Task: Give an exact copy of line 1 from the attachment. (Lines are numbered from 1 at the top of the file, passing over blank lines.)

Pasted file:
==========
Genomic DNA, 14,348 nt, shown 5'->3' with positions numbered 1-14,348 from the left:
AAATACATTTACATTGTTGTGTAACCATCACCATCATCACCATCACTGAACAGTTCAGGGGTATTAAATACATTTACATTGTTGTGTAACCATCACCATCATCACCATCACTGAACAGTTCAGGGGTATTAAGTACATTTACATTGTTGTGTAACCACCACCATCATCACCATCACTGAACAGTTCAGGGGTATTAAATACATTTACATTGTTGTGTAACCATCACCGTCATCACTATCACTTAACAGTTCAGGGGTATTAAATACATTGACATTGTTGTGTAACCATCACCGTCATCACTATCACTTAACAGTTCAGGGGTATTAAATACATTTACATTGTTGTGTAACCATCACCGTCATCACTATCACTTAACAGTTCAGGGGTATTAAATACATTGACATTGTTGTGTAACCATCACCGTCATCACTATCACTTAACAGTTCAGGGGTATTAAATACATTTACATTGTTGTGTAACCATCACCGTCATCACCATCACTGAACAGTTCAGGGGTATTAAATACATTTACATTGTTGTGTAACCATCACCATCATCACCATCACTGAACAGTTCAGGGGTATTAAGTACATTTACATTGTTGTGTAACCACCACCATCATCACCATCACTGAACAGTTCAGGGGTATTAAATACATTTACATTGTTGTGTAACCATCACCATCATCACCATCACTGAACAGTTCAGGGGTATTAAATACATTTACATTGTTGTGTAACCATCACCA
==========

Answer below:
Genomic DNA, 14,348 nt, shown 5'->3' with positions numbered 1-14,348 from the left: